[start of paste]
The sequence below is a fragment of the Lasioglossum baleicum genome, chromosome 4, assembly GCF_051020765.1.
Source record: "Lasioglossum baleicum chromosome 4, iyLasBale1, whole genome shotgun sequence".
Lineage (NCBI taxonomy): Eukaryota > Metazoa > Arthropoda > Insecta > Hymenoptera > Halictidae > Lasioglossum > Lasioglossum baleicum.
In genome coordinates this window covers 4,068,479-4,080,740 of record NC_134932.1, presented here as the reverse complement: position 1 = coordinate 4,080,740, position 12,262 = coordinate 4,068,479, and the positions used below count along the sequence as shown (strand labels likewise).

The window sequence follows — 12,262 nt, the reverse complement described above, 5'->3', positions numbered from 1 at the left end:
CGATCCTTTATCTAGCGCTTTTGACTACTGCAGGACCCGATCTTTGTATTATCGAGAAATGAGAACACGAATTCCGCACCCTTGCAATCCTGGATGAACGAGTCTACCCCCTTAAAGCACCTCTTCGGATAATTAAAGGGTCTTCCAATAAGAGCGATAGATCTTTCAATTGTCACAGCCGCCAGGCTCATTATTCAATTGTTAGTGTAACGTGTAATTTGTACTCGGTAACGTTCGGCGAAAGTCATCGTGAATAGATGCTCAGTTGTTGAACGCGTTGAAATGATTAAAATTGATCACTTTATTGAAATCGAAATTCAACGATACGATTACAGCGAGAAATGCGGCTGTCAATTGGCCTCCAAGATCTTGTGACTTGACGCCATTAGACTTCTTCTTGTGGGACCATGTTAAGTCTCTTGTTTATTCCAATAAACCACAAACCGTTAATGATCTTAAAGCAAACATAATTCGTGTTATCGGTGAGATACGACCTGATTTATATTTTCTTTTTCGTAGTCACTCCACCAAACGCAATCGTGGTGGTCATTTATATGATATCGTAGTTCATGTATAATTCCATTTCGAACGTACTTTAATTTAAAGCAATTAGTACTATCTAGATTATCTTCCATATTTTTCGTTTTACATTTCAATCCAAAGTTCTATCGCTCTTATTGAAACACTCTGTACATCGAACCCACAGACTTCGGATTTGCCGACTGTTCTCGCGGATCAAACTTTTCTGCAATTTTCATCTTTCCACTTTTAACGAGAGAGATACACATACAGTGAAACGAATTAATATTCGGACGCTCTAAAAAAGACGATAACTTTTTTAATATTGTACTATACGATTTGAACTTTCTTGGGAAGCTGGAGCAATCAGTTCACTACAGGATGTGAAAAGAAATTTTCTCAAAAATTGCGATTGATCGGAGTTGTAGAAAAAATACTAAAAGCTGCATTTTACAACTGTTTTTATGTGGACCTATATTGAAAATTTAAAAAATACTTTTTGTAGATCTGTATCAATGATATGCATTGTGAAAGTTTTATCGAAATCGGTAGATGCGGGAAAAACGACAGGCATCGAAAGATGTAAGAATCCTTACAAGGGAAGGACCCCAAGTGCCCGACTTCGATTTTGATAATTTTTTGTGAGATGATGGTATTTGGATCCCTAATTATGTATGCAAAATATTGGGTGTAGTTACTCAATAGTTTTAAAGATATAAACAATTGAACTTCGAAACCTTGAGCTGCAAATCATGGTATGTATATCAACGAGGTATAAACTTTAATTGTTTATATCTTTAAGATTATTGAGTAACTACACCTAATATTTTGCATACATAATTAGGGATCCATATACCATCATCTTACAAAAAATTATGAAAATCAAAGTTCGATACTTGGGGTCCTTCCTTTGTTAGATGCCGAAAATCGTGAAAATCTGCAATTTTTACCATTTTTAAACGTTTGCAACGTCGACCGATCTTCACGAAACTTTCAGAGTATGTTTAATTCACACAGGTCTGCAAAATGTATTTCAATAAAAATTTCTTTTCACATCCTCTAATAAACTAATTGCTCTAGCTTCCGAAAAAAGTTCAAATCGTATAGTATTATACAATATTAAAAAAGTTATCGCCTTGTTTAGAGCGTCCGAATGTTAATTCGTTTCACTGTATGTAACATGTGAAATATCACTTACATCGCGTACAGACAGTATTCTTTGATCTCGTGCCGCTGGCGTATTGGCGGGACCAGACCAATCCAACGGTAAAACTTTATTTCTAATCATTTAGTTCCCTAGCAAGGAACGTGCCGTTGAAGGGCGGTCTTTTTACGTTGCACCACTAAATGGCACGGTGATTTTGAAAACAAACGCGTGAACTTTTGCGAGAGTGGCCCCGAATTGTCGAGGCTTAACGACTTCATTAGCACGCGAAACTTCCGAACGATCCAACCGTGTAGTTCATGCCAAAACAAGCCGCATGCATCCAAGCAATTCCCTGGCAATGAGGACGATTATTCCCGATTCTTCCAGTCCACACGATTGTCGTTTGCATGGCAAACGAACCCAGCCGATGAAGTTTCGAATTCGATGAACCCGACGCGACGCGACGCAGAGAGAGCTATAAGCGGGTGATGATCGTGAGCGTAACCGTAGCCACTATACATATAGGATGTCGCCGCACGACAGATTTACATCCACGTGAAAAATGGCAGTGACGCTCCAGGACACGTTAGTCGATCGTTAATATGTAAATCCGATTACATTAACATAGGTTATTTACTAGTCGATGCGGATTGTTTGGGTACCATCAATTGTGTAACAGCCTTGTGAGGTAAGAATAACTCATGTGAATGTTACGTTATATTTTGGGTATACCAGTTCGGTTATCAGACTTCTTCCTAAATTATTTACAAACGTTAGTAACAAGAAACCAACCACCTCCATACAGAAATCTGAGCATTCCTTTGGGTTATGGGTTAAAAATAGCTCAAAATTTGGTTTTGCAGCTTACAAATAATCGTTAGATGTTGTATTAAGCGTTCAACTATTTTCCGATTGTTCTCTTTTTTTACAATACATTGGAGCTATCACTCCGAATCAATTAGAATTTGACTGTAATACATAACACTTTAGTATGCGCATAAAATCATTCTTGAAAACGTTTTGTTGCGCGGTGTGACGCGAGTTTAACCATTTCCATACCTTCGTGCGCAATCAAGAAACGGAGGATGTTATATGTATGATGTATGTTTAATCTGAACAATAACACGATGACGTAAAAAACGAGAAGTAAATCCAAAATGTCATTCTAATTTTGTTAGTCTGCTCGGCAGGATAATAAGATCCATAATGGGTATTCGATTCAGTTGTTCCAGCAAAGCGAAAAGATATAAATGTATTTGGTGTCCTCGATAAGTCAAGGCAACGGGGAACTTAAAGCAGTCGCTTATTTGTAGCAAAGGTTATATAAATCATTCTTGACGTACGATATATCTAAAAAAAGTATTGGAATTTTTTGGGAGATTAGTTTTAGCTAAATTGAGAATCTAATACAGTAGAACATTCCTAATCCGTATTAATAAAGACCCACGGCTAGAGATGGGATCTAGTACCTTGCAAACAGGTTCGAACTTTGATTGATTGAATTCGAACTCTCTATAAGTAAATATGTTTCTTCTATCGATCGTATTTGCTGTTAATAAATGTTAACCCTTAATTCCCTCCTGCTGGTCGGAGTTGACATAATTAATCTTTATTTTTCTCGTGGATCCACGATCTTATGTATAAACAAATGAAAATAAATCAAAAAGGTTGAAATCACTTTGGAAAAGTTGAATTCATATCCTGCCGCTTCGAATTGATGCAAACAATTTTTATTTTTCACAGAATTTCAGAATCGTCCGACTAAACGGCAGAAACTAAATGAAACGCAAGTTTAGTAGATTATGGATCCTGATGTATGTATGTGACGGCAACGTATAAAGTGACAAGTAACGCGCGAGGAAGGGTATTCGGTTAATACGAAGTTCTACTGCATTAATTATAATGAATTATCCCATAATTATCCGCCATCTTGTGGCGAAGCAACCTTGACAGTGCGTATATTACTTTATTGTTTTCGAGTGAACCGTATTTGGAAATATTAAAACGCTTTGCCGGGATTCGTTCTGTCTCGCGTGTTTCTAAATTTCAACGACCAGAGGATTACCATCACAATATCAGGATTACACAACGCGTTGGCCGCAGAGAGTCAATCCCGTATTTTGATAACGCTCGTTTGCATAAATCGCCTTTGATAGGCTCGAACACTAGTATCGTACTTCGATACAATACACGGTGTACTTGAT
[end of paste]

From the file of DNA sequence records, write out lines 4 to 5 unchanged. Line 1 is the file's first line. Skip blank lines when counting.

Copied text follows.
In genome coordinates this window covers 4,068,479-4,080,740 of record NC_134932.1, presented here as the reverse complement: position 1 = coordinate 4,080,740, position 12,262 = coordinate 4,068,479, and the positions used below count along the sequence as shown (strand labels likewise).

The window sequence follows — 12,262 nt, the reverse complement described above, 5'->3', positions numbered from 1 at the left end: